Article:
Hey guys! Just went out and climbed it with some friends for the first time a few weeks ago, and it was pretty good time! Also we took care of the "pocket of pain" and had some intense bee extermination going on, check out the video here
Andrew - What bad ass videos! Laughed muh ass off through the extraction of the bees in the pocket of pain video (and got a kick out of the dino-ish start) ... and, I'm surprised how well the two videos did the place justice. NOICE.
it's always great to hear feedback, I'm glad you enjoyed the vids! we're planning on getting back out there again soon. we for sure will have to run into eachother sometime, do you climb at midwest mountaineering much?
My buddy and I went out here yesterday, and this boulder has some incredible features, and is worth the trek!
That aside, some clarification on the directions...
The road you want to turn off of (about 2 miles after 145th) is called Bluff Drive. You go west on Bluff Drive, then turn right at the T.
If you go all the way down and through the persons farm house road, you will have to cross some train tracks. Be very careful and inspect your car before crossing them! They have about a curb high bump you have to take, and it could severely damage your vehicle if it has a low ground clearance. (If you don't want to risk it, park about 300 yards up from the persons farm house on a pullout on the east side of the road.
We had a difficult time finding this place, and where we should turn off, that is why I am clarifying. I would love to know these other two places that you are talking about Paul, but it seems you are determined to keep them a bit of a secret (although some searching on the north side of the lake might yield results) ;)
Just to clarify, are they both in the park itself? Or are the North Shore Overhangs actually at the North Shore (aka Duluth and above)?
Next time we go out we are going to bring a brush and try and get the east/northeast side, it's really dirty. The Bees are docile as well now it appears.
Yeah I think that's what was confusing (for myself included), the only reason we drove past the train tracks was because it seems that their are about 2 parking spots before the gate (which is the entrance I believe), and we didn't want to park in the guys yard. I really didn't feel like we were parking on the wildlife refuge, but it's really hard to tell. Best thing to do (and what we will do in the future) is park up before the yard, and walk in (only adds a minute). Thanks for the clarification, it's a great area, and wouldn't want to get people upset at the climbers! :D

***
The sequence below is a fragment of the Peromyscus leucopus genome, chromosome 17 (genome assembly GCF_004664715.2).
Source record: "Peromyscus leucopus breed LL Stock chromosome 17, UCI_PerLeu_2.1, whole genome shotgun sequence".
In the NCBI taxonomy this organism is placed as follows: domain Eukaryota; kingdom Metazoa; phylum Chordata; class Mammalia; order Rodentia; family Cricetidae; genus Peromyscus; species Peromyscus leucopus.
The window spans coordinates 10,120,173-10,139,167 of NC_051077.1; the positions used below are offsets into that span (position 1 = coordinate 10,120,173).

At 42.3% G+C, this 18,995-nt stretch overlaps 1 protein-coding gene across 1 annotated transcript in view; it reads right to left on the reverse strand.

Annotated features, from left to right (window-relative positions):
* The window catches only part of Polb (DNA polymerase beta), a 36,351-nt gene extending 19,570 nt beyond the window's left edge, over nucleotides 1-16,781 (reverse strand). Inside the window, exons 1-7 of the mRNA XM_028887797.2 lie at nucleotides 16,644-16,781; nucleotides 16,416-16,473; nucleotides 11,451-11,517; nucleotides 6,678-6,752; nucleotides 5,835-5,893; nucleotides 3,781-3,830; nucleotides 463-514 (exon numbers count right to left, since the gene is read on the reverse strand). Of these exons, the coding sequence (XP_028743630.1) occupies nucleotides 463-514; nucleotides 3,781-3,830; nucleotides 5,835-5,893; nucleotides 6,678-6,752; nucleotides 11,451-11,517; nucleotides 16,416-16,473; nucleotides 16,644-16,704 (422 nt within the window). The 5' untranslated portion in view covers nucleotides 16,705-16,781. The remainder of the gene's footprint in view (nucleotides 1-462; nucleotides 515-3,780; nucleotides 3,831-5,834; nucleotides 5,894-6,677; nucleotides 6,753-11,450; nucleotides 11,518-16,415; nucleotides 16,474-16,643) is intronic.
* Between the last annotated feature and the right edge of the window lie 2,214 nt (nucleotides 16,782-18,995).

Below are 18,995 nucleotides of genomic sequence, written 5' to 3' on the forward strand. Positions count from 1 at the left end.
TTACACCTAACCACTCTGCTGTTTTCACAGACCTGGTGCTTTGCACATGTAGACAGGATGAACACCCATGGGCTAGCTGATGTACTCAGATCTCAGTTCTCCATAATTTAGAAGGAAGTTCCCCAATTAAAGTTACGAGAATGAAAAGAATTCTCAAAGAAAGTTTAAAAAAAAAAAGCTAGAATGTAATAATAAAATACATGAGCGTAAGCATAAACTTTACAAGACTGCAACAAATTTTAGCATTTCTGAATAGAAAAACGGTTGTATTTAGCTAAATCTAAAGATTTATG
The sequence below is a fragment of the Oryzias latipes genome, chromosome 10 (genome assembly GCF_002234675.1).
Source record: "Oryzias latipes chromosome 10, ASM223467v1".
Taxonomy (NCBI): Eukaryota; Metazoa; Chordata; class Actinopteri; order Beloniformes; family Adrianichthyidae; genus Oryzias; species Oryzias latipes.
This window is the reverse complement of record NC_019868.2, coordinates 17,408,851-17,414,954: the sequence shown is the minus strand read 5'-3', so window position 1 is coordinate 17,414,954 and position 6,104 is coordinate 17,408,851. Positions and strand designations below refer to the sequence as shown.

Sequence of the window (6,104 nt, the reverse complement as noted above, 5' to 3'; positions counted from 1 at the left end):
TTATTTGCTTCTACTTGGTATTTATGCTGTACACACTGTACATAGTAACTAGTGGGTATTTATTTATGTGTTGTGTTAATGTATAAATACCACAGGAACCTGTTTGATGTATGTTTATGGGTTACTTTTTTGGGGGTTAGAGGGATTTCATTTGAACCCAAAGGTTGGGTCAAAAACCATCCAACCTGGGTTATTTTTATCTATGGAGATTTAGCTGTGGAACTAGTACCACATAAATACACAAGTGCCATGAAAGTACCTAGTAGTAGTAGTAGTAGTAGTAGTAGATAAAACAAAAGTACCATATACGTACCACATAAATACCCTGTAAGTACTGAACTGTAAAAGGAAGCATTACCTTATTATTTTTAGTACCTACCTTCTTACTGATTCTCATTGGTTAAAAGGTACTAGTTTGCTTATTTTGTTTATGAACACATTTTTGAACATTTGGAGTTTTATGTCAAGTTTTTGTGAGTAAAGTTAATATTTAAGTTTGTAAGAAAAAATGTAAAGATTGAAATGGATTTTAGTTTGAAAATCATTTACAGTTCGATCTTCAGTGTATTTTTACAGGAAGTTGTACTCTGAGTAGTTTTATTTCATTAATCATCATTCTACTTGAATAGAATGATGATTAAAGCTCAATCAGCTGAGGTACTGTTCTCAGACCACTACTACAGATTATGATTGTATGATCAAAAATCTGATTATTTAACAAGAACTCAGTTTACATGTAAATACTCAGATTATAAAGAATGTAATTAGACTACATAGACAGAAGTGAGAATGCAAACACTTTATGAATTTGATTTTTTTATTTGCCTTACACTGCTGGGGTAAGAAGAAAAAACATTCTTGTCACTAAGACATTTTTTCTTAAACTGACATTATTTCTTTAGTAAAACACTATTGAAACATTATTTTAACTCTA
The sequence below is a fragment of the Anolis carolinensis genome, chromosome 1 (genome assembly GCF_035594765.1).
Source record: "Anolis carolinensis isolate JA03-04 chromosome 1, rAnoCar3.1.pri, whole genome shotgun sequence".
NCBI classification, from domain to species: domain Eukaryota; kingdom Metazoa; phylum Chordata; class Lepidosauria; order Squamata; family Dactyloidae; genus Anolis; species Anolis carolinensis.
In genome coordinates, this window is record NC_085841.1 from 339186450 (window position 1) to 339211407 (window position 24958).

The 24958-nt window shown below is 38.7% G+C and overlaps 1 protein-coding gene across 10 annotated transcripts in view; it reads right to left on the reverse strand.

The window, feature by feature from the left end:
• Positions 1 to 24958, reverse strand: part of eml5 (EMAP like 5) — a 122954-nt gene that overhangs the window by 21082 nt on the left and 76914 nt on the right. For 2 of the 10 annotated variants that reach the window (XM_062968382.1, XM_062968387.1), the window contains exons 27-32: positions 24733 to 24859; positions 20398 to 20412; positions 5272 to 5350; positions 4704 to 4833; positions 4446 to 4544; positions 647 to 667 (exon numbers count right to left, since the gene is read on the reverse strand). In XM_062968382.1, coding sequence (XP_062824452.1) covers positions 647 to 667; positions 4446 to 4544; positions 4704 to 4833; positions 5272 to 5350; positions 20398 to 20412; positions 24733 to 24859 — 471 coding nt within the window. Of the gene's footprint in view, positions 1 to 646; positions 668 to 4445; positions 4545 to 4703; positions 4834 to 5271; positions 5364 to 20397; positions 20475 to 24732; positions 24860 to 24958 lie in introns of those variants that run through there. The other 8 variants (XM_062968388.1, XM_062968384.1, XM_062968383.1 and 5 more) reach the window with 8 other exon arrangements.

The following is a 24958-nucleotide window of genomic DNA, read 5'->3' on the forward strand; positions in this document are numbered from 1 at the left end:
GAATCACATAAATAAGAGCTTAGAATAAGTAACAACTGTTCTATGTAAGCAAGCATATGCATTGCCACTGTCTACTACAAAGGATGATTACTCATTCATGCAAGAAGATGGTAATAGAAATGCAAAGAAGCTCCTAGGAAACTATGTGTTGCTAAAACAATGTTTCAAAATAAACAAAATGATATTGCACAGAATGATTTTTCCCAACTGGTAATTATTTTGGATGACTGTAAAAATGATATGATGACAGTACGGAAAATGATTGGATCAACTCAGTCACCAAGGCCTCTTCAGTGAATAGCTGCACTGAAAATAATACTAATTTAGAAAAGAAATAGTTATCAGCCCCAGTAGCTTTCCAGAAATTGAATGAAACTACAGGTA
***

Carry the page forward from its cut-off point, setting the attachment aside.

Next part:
By all means, please do not park beyond the sign that says "no parking beyond this point" (or something like that). Always park BEFORE the farmers yard and walk in. Cory has contacted me and I have given him directions to the NSO along with some sketchy beta on some of the better routes. I would wait one more weekend so the Renaissance Festival is over. I will be going back in a couple of weekends and clear the trail, stamp down the tall grass and brush off the holds. The fall season is about to begin!!
Cool to see that people are still climbing at the swamp- I've never climbed on the erratic, but the sandstone overhangs by the lake were pretty fun- I sessioned there a few times when I still lived in the area.
If you all enjoy climbing on granite boulders, head out to Swede's Forest one weekend- lots of fun stuff in the V0 to V5 range, with a few harder problems there as well.
I always wanted to climb on the stuff on the island, but never had the chance to get out there.
By Sam Daley From: Minneapolis, Minnesota Dec 17, 2009
Chris, or anyone who knows, where is Swede's Forest? I have only heard whispers of the bouldering there. It is always fun to explore a new place.
Also, does anyone know if the ice is thick enough to walk on yet? I am interested in exploring the island.
There is an on-line guide that can be found on the Prairie Walls website, or just Google Swedes Forest and you will find it. There are also a number of videos showing some of the better problems. Swedes is good and worth the trip, but some the problems are a little mossy. Be very careful about access, which is no problem now, but don't do stuff like build fires or camp by the old quarry. The DNR gets very crabby about things like that. Keep a low profile and send. As for the Island, only one way to find out about the ice...take the first step and see what happens!
Merry Christmas everyone! This last Wednesday, while briefly bouldering (amid snowfall) the swamp's ISLAND with Sam et al, it became clear that this rocky oasis holds possibly the highest quality sandstone bouldering in the state. Paul, your description of this rock as being nearly quartzite-strong was no exaggeration. If only the Mysterious Island were larger and more of this near-perfect sandstone could be found around the swamp... Besides the NORTH SHORE OVERHANGS,(which actually feel chossy by comparison) and a few mediocre outcroppings, this bomber, weather-strengthened rock appears almost exclusively on the island. The potential for stellar traversing lines pretty high. Now with all of the snow we've gotten, I can't see bouldering here for a while unless a massive broom and leafblower-armed cleanup crew get to work on the place. Those of us there on Wednesday were talking about preexisting problems and ask that anyone with definite established Swamp Island climbs be a hero and post some info on them. This spot is pretty remote, so traffic shouldn't get too heavy out there... ever. Happy holidays.